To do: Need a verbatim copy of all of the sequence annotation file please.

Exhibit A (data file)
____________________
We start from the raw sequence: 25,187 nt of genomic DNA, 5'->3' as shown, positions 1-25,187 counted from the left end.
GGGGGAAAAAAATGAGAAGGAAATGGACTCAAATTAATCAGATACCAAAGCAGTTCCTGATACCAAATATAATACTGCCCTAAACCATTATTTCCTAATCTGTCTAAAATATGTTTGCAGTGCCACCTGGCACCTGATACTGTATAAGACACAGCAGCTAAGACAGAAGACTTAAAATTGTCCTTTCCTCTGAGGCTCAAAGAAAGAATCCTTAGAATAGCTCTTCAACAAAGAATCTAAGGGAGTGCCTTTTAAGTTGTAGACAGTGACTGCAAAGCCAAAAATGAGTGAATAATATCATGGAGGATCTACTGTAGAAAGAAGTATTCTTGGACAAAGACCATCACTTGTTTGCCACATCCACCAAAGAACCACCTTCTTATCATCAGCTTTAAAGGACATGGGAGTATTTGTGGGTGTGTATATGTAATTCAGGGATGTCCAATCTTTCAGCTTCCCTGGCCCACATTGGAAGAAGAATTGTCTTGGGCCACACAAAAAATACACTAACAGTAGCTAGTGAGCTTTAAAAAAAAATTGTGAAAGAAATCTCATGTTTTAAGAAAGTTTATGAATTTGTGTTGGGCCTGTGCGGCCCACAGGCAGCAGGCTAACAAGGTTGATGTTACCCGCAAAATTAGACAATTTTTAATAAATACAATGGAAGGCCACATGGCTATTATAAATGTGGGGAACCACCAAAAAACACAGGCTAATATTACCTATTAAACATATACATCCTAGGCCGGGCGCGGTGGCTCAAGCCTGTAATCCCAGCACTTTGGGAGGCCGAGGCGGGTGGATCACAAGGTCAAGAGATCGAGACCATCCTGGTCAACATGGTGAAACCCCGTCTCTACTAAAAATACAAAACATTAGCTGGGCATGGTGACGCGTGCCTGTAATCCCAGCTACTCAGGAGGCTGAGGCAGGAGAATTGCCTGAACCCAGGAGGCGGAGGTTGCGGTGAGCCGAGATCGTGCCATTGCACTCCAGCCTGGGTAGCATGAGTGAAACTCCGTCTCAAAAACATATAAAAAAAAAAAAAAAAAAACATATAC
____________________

We start from the raw sequence: 25,187 nt of genomic DNA, 5'->3' as shown, positions 1-25,187 counted from the left end.
GGGGGAAAAAAATGAGAAGGAAATGGACTCAAATTAATCAGATACCAAAGCAGTTCCTGATACCAAATATAATACTGCCCTAAACCATTATTTCCTAATCTGTCTAAAATATGTTTGCAGTGCCACCTGGCACCTGATACTGTATAAGACACAGCAGCTAAGACAGAAGACTTAAAATTGTCCTTTCCTCTGAGGCTCAAAGAAAGAATCCTTAGAATAGCTCTTCAACAAAGAATCTAAGGGAGTGCCTTTTAAGTTGTAGACAGTGACTGCAAAGCCAAAAATGAGTGAATAATATCATGGAGGATCTACTGTAGAAAGAAGTATTCTTGGACAAAGACCATCACTTGTTTGCCACATCCACCAAAGAACCACCTTCTTATCATCAGCTTTAAAGGACATGGGAGTATTTGTGGGTGTGTATATGTAATTCAGGGATGTCCAATCTTTCAGCTTCCCTGGCCCACATTGGAAGAAGAATTGTCTTGGGCCACACAAAAAATACACTAACAGTAGCTAGTGAGCTTTAAAAAAAAATTGTGAAAGAAATCTCATGTTTTAAGAAAGTTTATGAATTTGTGTTGGGCCTGTGCGGCCCACAGGCAGCAGGCTAACAAGGTTGATGTTACCCGCAAAATTAGACAATTTTTAATAAATACAATGGAAGGCCACATGGCTATTATAAATGTGGGGAACCACCAAAAAACACAGGCTAATATTACCTATTAAACATATACATCCTAGGCCGGGCGCGGTGGCTCAAGCCTGTAATCCCAGCACTTTGGGAGGCCGAGGCGGGTGGATCACAAGGTCAAGAGATCGAGACCATCCTGGTCAACATGGTGAAACCCCGTCTCTACTAAAAATACAAAACATTAGCTGGGCATGGTGACGCGTGCCTGTAATCCCAGCTACTCAGGAGGCTGAGGCAGGAGAATTGCCTGAACCCAGGAGGCGGAGGTTGCGGTGAGCCGAGATCGTGCCATTGCACTCCAGCCTGGGTAGCATGAGTGAAACTCCGTCTCAAAAACATATAAAAAAAAAAAAAAAAAAACATATAC